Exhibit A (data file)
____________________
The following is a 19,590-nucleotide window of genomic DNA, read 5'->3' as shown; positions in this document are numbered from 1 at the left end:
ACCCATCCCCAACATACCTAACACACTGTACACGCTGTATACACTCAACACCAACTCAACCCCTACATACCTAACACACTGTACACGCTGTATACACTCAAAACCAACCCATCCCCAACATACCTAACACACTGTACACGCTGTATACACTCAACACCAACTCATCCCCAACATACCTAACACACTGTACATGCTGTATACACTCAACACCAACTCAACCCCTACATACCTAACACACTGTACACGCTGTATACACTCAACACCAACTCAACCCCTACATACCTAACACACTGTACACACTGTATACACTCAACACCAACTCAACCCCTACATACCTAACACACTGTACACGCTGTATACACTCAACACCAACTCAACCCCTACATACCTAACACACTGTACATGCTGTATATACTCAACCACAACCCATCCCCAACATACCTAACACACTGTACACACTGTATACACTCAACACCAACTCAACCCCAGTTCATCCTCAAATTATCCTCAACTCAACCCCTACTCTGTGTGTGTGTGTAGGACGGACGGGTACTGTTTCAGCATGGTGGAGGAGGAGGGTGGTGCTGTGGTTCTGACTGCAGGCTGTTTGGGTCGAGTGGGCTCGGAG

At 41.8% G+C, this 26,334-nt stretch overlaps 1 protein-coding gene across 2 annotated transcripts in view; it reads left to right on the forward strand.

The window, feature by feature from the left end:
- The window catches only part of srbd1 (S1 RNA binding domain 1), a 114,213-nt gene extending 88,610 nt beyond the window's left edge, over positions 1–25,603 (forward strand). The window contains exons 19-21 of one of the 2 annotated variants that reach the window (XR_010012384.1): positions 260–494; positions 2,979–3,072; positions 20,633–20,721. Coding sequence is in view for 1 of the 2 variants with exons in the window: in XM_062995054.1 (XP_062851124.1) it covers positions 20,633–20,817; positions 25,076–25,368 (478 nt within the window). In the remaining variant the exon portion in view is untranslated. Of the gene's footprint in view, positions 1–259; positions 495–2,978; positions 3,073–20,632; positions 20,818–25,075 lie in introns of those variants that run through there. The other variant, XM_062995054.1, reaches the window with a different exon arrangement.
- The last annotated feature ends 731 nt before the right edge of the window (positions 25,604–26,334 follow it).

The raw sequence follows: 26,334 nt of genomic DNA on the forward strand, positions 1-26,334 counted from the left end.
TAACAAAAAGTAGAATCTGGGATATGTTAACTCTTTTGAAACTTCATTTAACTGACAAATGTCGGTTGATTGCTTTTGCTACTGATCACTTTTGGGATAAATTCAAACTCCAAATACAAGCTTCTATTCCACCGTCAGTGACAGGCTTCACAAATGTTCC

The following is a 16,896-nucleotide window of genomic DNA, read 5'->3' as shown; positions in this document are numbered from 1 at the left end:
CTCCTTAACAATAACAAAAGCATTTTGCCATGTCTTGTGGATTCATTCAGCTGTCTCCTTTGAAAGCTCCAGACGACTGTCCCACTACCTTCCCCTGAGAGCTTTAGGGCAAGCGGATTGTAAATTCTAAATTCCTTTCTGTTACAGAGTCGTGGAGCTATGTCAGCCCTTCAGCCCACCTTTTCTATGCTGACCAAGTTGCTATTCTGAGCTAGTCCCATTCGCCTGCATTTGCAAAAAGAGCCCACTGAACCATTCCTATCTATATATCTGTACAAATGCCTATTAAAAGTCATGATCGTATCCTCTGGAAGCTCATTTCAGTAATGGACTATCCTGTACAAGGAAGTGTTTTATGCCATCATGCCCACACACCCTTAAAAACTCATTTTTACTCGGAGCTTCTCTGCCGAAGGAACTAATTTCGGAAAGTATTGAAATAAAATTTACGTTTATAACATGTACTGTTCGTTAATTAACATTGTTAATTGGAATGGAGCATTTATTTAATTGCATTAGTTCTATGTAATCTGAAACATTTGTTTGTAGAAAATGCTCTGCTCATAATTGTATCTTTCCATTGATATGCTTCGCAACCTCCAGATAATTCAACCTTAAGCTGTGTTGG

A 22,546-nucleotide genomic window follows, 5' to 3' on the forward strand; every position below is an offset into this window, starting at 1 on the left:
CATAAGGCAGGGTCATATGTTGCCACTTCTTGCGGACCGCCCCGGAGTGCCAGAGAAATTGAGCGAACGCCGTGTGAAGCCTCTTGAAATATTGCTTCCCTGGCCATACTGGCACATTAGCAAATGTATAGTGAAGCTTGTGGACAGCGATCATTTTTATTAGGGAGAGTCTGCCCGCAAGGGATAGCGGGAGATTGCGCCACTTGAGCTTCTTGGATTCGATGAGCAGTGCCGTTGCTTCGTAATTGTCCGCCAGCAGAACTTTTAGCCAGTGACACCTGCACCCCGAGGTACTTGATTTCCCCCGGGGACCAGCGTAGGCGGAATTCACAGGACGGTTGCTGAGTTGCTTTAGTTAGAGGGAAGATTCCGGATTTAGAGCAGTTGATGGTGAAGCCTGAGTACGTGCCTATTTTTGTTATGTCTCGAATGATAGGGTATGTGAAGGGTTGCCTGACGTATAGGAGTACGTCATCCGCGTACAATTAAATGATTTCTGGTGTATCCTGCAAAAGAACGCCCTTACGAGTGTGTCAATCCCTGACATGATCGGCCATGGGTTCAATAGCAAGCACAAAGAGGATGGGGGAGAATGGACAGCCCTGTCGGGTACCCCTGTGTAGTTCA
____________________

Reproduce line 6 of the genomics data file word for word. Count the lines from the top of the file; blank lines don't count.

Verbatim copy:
- The last annotated feature ends 731 nt before the right edge of the window (positions 25,604–26,334 follow it).